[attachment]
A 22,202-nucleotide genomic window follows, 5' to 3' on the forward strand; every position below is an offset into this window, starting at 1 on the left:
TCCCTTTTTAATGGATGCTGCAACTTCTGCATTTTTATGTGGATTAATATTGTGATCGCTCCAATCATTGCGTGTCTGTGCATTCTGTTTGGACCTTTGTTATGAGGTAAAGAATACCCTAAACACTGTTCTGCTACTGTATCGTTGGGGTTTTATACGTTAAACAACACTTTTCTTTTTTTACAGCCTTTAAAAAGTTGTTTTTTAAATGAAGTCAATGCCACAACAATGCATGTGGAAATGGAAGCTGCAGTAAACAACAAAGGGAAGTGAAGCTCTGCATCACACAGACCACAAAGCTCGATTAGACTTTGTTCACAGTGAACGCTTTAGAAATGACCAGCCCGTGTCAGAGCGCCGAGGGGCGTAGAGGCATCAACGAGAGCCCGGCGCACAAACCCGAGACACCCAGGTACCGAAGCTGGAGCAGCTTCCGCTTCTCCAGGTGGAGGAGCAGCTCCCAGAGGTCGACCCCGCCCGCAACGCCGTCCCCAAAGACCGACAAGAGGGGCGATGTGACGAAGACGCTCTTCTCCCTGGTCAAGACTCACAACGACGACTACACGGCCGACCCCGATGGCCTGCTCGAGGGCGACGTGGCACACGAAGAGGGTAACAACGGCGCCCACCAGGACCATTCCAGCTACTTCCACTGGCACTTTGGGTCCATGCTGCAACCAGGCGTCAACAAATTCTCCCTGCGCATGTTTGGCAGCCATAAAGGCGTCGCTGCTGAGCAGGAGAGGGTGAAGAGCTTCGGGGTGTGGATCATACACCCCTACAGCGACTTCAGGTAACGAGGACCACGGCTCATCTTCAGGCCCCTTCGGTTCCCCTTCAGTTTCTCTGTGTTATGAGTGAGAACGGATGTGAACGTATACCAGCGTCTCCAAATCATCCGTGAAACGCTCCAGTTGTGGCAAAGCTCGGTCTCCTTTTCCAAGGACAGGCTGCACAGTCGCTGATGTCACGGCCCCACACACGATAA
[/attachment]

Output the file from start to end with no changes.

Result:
A 22,202-nucleotide genomic window follows, 5' to 3' on the forward strand; every position below is an offset into this window, starting at 1 on the left:
TCCCTTTTTAATGGATGCTGCAACTTCTGCATTTTTATGTGGATTAATATTGTGATCGCTCCAATCATTGCGTGTCTGTGCATTCTGTTTGGACCTTTGTTATGAGGTAAAGAATACCCTAAACACTGTTCTGCTACTGTATCGTTGGGGTTTTATACGTTAAACAACACTTTTCTTTTTTTACAGCCTTTAAAAAGTTGTTTTTTAAATGAAGTCAATGCCACAACAATGCATGTGGAAATGGAAGCTGCAGTAAACAACAAAGGGAAGTGAAGCTCTGCATCACACAGACCACAAAGCTCGATTAGACTTTGTTCACAGTGAACGCTTTAGAAATGACCAGCCCGTGTCAGAGCGCCGAGGGGCGTAGAGGCATCAACGAGAGCCCGGCGCACAAACCCGAGACACCCAGGTACCGAAGCTGGAGCAGCTTCCGCTTCTCCAGGTGGAGGAGCAGCTCCCAGAGGTCGACCCCGCCCGCAACGCCGTCCCCAAAGACCGACAAGAGGGGCGATGTGACGAAGACGCTCTTCTCCCTGGTCAAGACTCACAACGACGACTACACGGCCGACCCCGATGGCCTGCTCGAGGGCGACGTGGCACACGAAGAGGGTAACAACGGCGCCCACCAGGACCATTCCAGCTACTTCCACTGGCACTTTGGGTCCATGCTGCAACCAGGCGTCAACAAATTCTCCCTGCGCATGTTTGGCAGCCATAAAGGCGTCGCTGCTGAGCAGGAGAGGGTGAAGAGCTTCGGGGTGTGGATCATACACCCCTACAGCGACTTCAGGTAACGAGGACCACGGCTCATCTTCAGGCCCCTTCGGTTCCCCTTCAGTTTCTCTGTGTTATGAGTGAGAACGGATGTGAACGTATACCAGCGTCTCCAAATCATCCGTGAAACGCTCCAGTTGTGGCAAAGCTCGGTCTCCTTTTCCAAGGACAGGCTGCACAGTCGCTGATGTCACGGCCCCACACACGATAA